Sunday 21 February 2021 was a warm sunny day during a coronavirus lockdown when Government advice was to stay at home.
This was the scene on Christchurch Green in Wanstead on Monday 22 February.
Thousands of tonnes of waste has been thrown away following the Christmas festivities, it has been revealed.
More than 50,000 tonnes of leftover Christmas dinners have been dumped according to an online survey carried out by recycling firm TradeWaste.co.uk.
Respondents were asked about the contents of their Christmas bins to produce an indication of the amount of waste created across the UK.
Nearly 5,000 tonnes of leftover mince pies and 2,000 tonnes of cheese has been disposed of, as well as 17,444 tonnes of Christmas wrapping paper, 12,500 tonnes of Christmas decorations and 68,488 miles of broken Christmas lights.
“Even with a slightly toned-down Christmas this year, we all know how full the bins get after Christmas. It is now clear the huge environmental impact all this waste has,” explains Charlotte Green from TradeWaste.co.uk.
Other figures include 141,525 tonnes of food packaging and 30,000 tonnes of Christmas cards.
Millions of disposable face masks are being discarded every day, according new analysis by TradeWaste.co.uk.
The public waste company has estimated that 53 million masks are being sent to UK landfill every day after being thrown away often onto the street.
Disposable face masks are typically made from three plastic layers including a non-woven plastic fabric outer, a melt-blown polymer filter, and a non-woven plastic fabric inner as well as cotton ear loops and a metal nose piece.
The survey found that 58 million face masks are used daily in the UK with 10% being reused but 90% thrown away.
“We as a country need better disposal methods to cope with huge numbers of disposable masks being thrown away – most cannot be recycled”, says Charlotte Green from TradeWaste.co.uk.
“If restrictions and mask use continue then this issue is going to get progressively worse – action needs to be taken.”
The company estimate that 129 billion face masks are in use globally per month.
Regulatory bodies are failing to fulfil their duties due to budget cuts and declining staff numbers, according to a new report.
The analysis investigated losses in regulatory enforcement capacity across food, the environment, health and safety, consumer protection, employee rights and local spaces.
Across the regulatory areas examined, average budgets had fallen 41% in real terms and staff numbers by over a third during the last decade. This has led to an “enforcement gap which threatens to undermine the very rules which keep our society running properly”, the research claims.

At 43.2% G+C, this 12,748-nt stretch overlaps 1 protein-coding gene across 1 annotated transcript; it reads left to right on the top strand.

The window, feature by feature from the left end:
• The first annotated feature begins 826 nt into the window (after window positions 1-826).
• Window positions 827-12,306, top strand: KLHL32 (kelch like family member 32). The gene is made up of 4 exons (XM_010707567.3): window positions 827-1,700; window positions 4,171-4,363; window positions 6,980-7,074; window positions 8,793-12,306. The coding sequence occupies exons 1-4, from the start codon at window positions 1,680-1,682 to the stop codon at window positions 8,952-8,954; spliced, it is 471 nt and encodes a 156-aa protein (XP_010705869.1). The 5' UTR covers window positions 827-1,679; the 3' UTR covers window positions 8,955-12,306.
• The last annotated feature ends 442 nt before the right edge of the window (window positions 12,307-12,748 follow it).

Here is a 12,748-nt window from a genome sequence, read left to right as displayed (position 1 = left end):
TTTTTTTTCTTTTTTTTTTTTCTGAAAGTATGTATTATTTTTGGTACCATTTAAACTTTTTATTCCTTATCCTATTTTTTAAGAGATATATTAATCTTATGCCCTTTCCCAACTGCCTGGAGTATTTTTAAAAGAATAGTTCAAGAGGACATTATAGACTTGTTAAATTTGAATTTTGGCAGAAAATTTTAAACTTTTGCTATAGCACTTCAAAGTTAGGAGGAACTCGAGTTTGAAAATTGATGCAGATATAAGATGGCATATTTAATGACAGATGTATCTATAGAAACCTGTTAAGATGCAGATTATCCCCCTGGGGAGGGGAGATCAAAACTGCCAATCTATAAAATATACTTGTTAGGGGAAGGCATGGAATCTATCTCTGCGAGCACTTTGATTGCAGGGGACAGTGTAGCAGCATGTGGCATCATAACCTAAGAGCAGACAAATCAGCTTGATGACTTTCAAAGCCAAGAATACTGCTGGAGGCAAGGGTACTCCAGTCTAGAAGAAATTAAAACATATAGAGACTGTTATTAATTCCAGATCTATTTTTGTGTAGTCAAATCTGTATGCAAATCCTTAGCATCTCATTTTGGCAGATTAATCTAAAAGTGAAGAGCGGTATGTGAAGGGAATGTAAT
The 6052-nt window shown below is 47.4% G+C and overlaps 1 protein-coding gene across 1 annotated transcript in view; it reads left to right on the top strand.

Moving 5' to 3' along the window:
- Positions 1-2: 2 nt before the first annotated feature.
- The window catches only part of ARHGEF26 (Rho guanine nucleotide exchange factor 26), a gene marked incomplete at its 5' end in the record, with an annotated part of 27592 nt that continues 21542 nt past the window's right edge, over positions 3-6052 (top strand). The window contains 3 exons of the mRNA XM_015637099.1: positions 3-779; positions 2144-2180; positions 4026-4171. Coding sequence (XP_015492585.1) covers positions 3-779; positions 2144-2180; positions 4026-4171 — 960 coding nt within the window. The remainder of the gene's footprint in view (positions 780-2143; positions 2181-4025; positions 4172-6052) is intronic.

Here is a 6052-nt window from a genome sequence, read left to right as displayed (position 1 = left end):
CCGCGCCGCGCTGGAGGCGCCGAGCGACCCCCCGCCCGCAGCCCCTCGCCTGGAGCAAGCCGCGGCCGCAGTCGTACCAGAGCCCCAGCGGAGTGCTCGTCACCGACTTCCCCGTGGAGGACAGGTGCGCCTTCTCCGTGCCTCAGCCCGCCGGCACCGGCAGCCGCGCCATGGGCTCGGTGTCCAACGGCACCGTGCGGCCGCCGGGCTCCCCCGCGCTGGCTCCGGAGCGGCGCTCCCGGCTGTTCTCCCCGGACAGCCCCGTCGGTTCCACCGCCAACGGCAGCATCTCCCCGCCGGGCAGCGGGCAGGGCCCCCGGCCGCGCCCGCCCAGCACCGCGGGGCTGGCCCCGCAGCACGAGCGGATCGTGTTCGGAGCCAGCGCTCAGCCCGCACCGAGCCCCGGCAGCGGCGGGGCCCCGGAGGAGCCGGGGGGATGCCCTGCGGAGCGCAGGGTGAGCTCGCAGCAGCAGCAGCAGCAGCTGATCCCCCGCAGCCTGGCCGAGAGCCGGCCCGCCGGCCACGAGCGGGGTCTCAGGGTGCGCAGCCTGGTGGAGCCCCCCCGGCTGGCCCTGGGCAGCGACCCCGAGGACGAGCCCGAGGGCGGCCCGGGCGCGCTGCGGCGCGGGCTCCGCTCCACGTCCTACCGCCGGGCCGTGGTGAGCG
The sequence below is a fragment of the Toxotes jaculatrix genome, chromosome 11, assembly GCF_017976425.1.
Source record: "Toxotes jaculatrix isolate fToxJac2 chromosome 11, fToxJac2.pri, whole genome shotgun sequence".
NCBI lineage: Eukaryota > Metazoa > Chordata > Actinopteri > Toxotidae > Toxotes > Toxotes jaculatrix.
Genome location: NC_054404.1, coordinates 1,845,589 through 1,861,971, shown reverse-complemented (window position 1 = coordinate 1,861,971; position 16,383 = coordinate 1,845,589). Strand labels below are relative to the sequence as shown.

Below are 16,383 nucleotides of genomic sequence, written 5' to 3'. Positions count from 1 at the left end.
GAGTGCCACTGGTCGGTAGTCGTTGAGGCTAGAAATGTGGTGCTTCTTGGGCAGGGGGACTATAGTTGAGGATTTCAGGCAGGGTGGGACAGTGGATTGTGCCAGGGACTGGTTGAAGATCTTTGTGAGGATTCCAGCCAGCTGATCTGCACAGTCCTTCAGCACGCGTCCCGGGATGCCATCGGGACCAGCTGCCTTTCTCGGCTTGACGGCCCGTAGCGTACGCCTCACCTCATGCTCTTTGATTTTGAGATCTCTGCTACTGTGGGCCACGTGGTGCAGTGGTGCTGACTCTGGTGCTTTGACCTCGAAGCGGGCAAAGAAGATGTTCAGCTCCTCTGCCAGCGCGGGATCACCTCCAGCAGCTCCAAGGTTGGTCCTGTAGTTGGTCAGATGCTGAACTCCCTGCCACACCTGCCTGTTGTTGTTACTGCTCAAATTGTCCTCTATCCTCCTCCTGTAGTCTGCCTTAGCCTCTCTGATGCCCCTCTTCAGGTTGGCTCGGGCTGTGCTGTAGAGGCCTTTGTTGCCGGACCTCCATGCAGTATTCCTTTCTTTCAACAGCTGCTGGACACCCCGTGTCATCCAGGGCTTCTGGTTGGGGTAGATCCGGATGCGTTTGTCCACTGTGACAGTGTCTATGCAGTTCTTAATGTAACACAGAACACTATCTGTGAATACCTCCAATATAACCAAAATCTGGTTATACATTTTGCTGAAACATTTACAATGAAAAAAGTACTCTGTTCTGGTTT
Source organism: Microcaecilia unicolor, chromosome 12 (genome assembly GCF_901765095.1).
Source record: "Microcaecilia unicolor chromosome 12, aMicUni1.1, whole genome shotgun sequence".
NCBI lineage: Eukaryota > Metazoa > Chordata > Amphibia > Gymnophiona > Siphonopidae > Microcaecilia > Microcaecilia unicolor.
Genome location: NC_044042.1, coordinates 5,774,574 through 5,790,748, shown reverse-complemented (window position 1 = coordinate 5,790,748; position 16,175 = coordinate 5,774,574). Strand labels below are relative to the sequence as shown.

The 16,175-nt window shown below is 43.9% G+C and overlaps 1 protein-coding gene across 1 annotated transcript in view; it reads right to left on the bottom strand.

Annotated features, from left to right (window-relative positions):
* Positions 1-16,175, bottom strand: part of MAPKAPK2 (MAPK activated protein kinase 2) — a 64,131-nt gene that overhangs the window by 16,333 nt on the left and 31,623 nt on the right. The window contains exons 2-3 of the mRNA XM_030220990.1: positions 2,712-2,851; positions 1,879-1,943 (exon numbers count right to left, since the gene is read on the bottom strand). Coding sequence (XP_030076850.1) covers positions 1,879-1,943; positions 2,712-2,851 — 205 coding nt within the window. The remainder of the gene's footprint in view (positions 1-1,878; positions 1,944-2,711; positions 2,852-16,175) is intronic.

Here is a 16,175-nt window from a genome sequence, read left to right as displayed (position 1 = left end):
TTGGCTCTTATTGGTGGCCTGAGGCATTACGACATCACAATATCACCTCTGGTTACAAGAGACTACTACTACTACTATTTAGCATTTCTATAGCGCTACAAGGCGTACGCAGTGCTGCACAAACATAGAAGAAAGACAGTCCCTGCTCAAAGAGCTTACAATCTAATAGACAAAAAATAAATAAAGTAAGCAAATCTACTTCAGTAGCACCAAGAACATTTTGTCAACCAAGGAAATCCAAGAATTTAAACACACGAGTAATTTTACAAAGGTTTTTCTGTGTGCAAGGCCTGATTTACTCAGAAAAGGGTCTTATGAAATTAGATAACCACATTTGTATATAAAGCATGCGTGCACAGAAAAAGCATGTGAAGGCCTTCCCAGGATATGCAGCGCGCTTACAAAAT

According to the report, between 2009-2019 the Forestry Commission had its funding cut by 53%, while Local Authority spending on environmental and regulatory services fell 31%. Funding at the Food Standards Agency fell 51%, while there was a 60% drop in manpower amongst Local Authority food standards staff in England, Wales and Northern Ireland.
The research claims that there was a 58% cut in funding at the Health and Safety Executive, a 49% cut in spending on Health and Safety by Local Authorities in England, and a 22% fall in fire and rescue staff in England during the same period.
The Enforcement Gap 2020 report has been published by Unchecked.uk, a project of The Ecology Trust, a grant-making charity which tackles the root causes of environmental and societal problems. It was founded in 2019 and is supported by the JMG Foundation, The Kestrelman Trust and The Funding Network.
In a letter to The Times to coincide with publication of the report, twenty major organisations from across UK civil society warn that “steep reductions in inspections and monitoring of regulated businesses in recent years risks undermining the achievement of public policy objectives”. The letter has been signed by organisations including Compassion in World Farming, Friends of the Earth, Mums for Lungs, the Royal Society for the Protection of Accidents, the Royal Society for the Protection of Birds, and the National Consumer Federation.
“The analysis we are publishing is alarming and is cause for serious national concern,” said Emma Rose of Unchecked.uk.
“With important regulators operating with on average 50% less funding than ten years ago, there is a need for a closer look at the state of our public protection infrastructure.
“As a country we believe in fair play, common standards, and everyone playing by the same rules – but the truth is, the people we rely on to enforce those rules are being hamstrung.”
Arnold Pindar, Chairman of the National Consumer Federation, said:
“We live in an increasingly complicated world, and we expect high standards – clean air, safe water, and better goods and safe products. Strong enforcement is needed to bear down on high-risk suppliers and rogues, and keep us safe from harm.